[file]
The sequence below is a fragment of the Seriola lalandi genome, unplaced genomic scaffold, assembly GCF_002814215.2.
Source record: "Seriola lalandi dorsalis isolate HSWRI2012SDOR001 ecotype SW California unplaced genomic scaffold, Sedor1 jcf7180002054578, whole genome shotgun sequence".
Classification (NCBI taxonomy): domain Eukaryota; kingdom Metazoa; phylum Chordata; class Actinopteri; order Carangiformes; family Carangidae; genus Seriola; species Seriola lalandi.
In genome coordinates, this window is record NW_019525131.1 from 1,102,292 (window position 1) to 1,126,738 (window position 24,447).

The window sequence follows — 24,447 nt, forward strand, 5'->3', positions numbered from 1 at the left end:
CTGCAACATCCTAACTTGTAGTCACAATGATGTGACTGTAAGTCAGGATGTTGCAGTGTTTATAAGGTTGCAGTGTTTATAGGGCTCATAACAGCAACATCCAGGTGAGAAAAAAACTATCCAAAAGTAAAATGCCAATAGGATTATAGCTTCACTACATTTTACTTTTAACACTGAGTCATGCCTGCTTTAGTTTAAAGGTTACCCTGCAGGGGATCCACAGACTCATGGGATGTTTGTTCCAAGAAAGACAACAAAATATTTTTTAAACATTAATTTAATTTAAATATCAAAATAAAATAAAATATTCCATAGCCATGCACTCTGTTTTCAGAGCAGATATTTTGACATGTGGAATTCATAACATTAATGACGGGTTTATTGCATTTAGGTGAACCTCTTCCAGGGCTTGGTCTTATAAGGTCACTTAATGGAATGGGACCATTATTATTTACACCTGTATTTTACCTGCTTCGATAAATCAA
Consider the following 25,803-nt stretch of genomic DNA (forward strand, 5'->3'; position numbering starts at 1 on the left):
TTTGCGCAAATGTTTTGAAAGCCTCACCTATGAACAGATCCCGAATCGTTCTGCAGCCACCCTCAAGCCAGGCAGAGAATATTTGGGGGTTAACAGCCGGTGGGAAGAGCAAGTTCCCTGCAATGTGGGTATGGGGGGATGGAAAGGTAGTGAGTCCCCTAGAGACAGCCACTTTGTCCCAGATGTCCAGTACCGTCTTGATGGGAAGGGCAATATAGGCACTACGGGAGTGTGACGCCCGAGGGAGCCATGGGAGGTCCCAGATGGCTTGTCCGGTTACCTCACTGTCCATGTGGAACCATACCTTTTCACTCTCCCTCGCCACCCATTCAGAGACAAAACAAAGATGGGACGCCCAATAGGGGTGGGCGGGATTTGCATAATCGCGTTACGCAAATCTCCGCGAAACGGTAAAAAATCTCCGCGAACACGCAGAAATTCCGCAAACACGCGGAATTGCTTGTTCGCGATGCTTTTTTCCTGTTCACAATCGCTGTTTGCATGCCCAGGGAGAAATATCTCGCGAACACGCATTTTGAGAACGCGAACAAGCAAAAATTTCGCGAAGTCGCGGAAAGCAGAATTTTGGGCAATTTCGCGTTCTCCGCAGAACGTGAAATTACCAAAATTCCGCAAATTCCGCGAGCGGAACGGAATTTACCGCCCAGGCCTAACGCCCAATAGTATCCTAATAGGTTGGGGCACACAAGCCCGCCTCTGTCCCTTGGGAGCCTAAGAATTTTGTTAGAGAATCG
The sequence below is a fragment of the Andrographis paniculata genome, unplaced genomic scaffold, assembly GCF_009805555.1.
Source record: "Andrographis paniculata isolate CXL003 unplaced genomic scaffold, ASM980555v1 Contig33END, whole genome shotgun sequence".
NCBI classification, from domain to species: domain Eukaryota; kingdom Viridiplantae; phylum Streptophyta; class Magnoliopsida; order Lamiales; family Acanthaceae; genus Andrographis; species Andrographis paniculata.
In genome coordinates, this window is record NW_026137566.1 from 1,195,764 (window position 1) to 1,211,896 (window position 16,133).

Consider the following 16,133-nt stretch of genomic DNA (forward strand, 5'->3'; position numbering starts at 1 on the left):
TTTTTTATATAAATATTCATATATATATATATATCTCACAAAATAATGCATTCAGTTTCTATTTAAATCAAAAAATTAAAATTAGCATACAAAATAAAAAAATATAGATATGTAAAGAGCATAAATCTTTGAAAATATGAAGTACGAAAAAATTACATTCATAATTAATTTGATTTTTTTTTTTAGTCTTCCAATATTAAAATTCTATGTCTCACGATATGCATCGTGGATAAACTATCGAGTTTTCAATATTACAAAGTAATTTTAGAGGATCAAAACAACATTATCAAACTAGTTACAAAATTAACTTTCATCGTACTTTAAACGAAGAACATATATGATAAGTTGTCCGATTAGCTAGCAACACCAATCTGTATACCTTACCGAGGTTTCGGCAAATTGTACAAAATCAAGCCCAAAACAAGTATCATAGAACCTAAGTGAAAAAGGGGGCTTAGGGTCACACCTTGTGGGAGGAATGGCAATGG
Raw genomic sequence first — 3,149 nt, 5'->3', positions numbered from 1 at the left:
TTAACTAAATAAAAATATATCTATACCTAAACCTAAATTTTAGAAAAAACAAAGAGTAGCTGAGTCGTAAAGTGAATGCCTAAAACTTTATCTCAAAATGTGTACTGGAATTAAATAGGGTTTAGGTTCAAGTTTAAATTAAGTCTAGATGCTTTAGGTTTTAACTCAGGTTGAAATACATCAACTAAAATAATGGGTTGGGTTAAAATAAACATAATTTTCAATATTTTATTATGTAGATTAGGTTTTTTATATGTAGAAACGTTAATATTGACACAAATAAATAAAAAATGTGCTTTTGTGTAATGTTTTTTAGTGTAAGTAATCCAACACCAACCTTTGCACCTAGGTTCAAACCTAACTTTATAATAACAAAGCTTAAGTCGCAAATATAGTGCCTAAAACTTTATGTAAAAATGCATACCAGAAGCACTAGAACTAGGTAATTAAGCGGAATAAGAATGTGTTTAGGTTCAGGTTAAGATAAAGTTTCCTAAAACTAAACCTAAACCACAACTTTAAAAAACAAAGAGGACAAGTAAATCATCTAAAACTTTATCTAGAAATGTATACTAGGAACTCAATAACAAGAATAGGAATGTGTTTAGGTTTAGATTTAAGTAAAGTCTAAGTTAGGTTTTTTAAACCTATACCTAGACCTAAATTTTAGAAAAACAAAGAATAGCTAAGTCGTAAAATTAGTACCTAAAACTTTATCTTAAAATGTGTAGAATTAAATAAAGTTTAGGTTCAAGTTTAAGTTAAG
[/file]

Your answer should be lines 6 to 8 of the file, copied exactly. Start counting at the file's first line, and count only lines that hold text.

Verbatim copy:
CTGCAACATCCTAACTTGTAGTCACAATGATGTGACTGTAAGTCAGGATGTTGCAGTGTTTATAAGGTTGCAGTGTTTATAGGGCTCATAACAGCAACATCCAGGTGAGAAAAAAACTATCCAAAAGTAAAATGCCAATAGGATTATAGCTTCACTACATTTTACTTTTAACACTGAGTCATGCCTGCTTTAGTTTAAAGGTTACCCTGCAGGGGATCCACAGACTCATGGGATGTTTGTTCCAAGAAAGACAACAAAATATTTTTTAAACATTAATTTAATTTAAATATCAAAATAAAATAAAATATTCCATAGCCATGCACTCTGTTTTCAGAGCAGATATTTTGACATGTGGAATTCATAACATTAATGACGGGTTTATTGCATTTAGGTGAACCTCTTCCAGGGCTTGGTCTTATAAGGTCACTTAATGGAATGGGACCATTATTATTTACACCTGTATTTTACCTGCTTCGATAAATCAA
Consider the following 25,803-nt stretch of genomic DNA (forward strand, 5'->3'; position numbering starts at 1 on the left):
TTTGCGCAAATGTTTTGAAAGCCTCACCTATGAACAGATCCCGAATCGTTCTGCAGCCACCCTCAAGCCAGGCAGAGAATATTTGGGGGTTAACAGCCGGTGGGAAGAGCAAGTTCCCTGCAATGTGGGTATGGGGGGATGGAAAGGTAGTGAGTCCCCTAGAGACAGCCACTTTGTCCCAGATGTCCAGTACCGTCTTGATGGGAAGGGCAATATAGGCACTACGGGAGTGTGACGCCCGAGGGAGCCATGGGAGGTCCCAGATGGCTTGTCCGGTTACCTCACTGTCCATGTGGAACCATACCTTTTCACTCTCCCTCGCCACCCATTCAGAGACAAAACAAAGATGGGACGCCCAATAGGGGTGGGCGGGATTTGCATAATCGCGTTACGCAAATCTCCGCGAAACGGTAAAAAATCTCCGCGAACACGCAGAAATTCCGCAAACACGCGGAATTGCTTGTTCGCGATGCTTTTTTCCTGTTCACAATCGCTGTTTGCATGCCCAGGGAGAAATATCTCGCGAACACGCATTTTGAGAACGCGAACAAGCAAAAATTTCGCGAAGTCGCGGAAAGCAGAATTTTGGGCAATTTCGCGTTCTCCGCAGAACGTGAAATTACCAAAATTCCGCAAATTCCGCGAGCGGAACGGAATTTACCGCCCAGGCCTAACGCCCAATAGTATCCTAATAGGTTGGGGCACACAAGCCCGCCTCTGTCCCTTGGGAGCCTAAGAATTTTGTTAGAGAATCG